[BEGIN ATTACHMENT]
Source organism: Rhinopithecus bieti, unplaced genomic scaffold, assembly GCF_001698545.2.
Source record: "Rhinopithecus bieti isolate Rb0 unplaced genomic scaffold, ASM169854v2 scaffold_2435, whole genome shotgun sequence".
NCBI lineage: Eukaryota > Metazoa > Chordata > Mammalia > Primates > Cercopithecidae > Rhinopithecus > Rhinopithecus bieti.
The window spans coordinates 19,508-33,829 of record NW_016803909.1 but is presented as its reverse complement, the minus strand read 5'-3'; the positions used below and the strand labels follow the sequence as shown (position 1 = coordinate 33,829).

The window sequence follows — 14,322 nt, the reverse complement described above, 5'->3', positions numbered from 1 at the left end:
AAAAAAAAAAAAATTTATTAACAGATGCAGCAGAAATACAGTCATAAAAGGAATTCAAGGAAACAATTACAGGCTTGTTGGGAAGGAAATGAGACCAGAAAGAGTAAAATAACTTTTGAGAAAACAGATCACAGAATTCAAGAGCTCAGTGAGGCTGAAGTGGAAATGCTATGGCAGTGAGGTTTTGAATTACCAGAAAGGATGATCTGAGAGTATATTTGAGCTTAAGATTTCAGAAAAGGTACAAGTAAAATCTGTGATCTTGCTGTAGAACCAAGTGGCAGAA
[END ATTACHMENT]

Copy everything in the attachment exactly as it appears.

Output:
Source organism: Rhinopithecus bieti, unplaced genomic scaffold, assembly GCF_001698545.2.
Source record: "Rhinopithecus bieti isolate Rb0 unplaced genomic scaffold, ASM169854v2 scaffold_2435, whole genome shotgun sequence".
NCBI lineage: Eukaryota > Metazoa > Chordata > Mammalia > Primates > Cercopithecidae > Rhinopithecus > Rhinopithecus bieti.
The window spans coordinates 19,508-33,829 of record NW_016803909.1 but is presented as its reverse complement, the minus strand read 5'-3'; the positions used below and the strand labels follow the sequence as shown (position 1 = coordinate 33,829).

The window sequence follows — 14,322 nt, the reverse complement described above, 5'->3', positions numbered from 1 at the left end:
AAAAAAAAAAAAATTTATTAACAGATGCAGCAGAAATACAGTCATAAAAGGAATTCAAGGAAACAATTACAGGCTTGTTGGGAAGGAAATGAGACCAGAAAGAGTAAAATAACTTTTGAGAAAACAGATCACAGAATTCAAGAGCTCAGTGAGGCTGAAGTGGAAATGCTATGGCAGTGAGGTTTTGAATTACCAGAAAGGATGATCTGAGAGTATATTTGAGCTTAAGATTTCAGAAAAGGTACAAGTAAAATCTGTGATCTTGCTGTAGAACCAAGTGGCAGAA